The classroom in San Juan Quiahije, normally filled with notebooks and young students studying math and geography, looked very different than it normally did. Having finished an eight-hour drive to the small municipality in Oaxaca, Dr. Emiliana Cruz was addressing a roomful of adults who listened as attentively as if they were students and she was a teacher explaining square roots. A stack of boxes was perched intriguingly nearby.
“It was really fascinating what happened,” recalled Dr. Cruz. Carefully, explaining each move as she went, Dr. Cruz opened one of the boxes, took out a set of parts and, before the eyes of the school committee of local officials and parents, she assembled an Endless computer herself. Most of the parents were tentative about Dr. Cruz’s next direction. “I said ‘each of you grab boxes and put it together,’” she recalled. Computer programs much less how to assemble tkeyboards, hard drives, and screens was mostly foreign to the parents, who feared breaking the parts. But Dr. Cruz was encouraging and soon 18 Endless computers were humming to life in the small-town classroom in Oaxaca.
The 6th graders were called in and parents, many of whom had not graduated from elementary school, explained to their children how to turn on the computers they had just built and open typing programs, a dictionary, or a built-in library of stories written in the local indigenous language: Chatino. On top of the life-changing software, baked into each computer was an activist plan to strengthen indigenous communities in Mexico that Dr. Cruz had been planning for years.
Dr. Cruz was born in San Juan Quiahije, a stronghold of indigenous culture that suffers from the same lack of opportunities that affect indigenous communities across Mexico—limited access to healthcare and education, plus economic limits that disadvantage the entire community. At 23, Dr. Cruz migrated to the US to receive her MA and then her PhD in linguistic anthropology. As she climbed the ranks of academia, she did not want to lose sight of the legacy of activism she had learned from her father, Tomas Cruz Lorenzo. “The lessons I learned from him were: no matter what you do in life it is good to help your community, to work with new generations, to continue with the language, and continue practicing some of the traditional ways.”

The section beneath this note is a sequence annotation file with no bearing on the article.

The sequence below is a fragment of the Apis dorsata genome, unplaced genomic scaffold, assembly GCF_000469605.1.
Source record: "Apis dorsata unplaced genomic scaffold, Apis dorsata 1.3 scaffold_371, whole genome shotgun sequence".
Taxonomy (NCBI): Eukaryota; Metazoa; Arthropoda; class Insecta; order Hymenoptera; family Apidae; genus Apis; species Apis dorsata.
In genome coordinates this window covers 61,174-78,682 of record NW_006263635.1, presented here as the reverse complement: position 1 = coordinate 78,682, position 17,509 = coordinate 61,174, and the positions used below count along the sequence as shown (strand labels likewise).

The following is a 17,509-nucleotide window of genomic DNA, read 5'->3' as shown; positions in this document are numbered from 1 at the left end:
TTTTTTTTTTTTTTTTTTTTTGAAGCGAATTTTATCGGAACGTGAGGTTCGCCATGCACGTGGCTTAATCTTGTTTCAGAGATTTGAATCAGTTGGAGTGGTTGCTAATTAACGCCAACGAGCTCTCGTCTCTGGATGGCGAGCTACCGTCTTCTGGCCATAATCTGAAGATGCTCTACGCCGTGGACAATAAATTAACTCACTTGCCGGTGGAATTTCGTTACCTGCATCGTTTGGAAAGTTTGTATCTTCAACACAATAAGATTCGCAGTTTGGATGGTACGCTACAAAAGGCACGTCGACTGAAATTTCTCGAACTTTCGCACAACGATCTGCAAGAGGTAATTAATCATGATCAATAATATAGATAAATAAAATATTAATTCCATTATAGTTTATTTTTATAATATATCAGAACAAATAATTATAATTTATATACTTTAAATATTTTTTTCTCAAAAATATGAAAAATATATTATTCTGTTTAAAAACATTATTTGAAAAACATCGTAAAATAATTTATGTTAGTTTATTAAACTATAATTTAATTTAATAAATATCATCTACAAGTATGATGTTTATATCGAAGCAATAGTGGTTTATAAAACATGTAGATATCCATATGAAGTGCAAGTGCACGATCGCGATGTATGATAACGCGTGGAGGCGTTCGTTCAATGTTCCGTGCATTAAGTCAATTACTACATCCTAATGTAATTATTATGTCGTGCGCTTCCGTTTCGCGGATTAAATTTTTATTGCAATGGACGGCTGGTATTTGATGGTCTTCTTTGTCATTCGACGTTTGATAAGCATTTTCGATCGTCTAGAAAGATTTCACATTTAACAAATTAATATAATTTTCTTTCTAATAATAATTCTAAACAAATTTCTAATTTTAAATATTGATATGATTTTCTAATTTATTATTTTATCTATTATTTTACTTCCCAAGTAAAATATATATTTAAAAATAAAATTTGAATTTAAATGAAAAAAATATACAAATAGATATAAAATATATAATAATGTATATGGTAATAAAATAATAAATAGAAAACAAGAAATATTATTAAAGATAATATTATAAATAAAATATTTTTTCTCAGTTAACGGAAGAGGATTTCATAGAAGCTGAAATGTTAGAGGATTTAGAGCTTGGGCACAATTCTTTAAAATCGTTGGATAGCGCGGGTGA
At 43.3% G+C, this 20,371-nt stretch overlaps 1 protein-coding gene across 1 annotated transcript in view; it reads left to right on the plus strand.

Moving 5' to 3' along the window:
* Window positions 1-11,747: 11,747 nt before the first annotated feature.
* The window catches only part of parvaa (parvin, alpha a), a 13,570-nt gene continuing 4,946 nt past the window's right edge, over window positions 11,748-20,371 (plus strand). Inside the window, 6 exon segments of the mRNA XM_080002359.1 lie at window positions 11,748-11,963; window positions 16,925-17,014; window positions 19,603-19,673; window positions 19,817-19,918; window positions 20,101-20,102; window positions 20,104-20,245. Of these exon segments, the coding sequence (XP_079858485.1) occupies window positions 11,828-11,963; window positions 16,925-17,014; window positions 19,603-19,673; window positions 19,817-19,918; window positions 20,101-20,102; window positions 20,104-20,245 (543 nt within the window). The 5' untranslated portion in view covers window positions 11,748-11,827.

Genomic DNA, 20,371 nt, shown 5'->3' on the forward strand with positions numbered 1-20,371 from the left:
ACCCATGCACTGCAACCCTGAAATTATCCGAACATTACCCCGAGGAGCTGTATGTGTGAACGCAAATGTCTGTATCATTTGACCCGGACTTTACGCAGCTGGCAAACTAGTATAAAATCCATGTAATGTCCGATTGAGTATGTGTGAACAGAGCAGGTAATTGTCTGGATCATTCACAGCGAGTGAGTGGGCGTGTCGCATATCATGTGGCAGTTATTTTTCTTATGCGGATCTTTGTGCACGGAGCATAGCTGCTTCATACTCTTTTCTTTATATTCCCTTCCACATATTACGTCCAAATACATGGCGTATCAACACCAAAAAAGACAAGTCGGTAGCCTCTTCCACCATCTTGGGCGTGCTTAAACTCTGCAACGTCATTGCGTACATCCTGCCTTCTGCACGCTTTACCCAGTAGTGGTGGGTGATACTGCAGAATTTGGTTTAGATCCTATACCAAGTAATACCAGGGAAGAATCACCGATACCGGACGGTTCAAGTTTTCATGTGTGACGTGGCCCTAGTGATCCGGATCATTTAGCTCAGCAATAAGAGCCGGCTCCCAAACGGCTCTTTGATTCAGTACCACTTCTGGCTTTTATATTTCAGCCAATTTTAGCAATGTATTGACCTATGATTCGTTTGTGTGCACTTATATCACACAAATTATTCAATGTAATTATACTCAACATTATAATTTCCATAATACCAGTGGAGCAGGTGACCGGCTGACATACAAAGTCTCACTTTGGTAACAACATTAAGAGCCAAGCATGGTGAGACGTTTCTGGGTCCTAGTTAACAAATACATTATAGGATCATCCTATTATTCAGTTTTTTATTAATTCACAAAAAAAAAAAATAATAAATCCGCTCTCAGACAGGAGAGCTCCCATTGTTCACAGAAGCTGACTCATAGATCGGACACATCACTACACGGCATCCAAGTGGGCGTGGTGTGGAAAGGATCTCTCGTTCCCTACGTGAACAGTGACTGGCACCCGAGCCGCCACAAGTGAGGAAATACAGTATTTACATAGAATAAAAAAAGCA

Dr. Cruz’s language was Chatino, an indigenous language originating from the Zapotecan language family and, as of a 2010 census, is spoken by an estimated 45,000 people in Mexico. Despite a 2003 General Law of Linguistic Rights that established a framework for the conservation of indigenous languages and obligated the government to offer public services in local languages, the government continued to send teachers who did not speak the variety of Chatino to local schools, meaning both students and parents had to speak Spanish to communicate with the teacher, disempowering indigenous communities and relegating them to second class educational experiences that made their local language only useful within the confines of home. “In Mexico,” said Dr. Cruz, “there are more disadvantages is you speak an indigenous language than if you only speak Spanish.”
Dr. Cruz was determined to change that.
First, she launched the Chatino Language Documentation Project, collecting a body of linguists who recorded the many idioms and tones of Chatino. Then, she partnered with the HARP Foundation to bring those experts to teachers and local schools for workshops to not only preserve local languages, but reinvigorate and empower the community around them.
And then, she and the developers at Endless struck on the idea of pairing technology with her linguistic activism. Together, they began to load her research into computers in the form of Chatino dictionaries, short stories, tone libraries, and a writing system to explain the grammar. “If we can use Chatino in technology, then it’s not that the language is only for home,” she said.
Endless and Dr. Cruz brought computers to two communities in Oaxaca: San Juan and Cieneguilla, where they were placed in a library and a classroom. The larger goal of the pilot program is to take Chatino beyond the home and tie it to technology and the promise of future jobs. Now, in addition to learning the basics of typing and software programs, students can write stories in their local language and share them with each other.
Dr. Cruz knows that years of subsuming indigenous language and culture won’t be overturned by a few computers. But she’s optimistic about the larger trend. “To undo the ideology that Chatino is not a useful language is going to take a lot of time and I might not see it,” she said. But watching parents assemble computers, children write in their native language, and teachers gather alongside to support the program has been an amazing experience. Ultimately, all share a common goal, explains Dr. Cruz. “We all want the best for our children,” she said. “We want our children to have access to the best of the best.”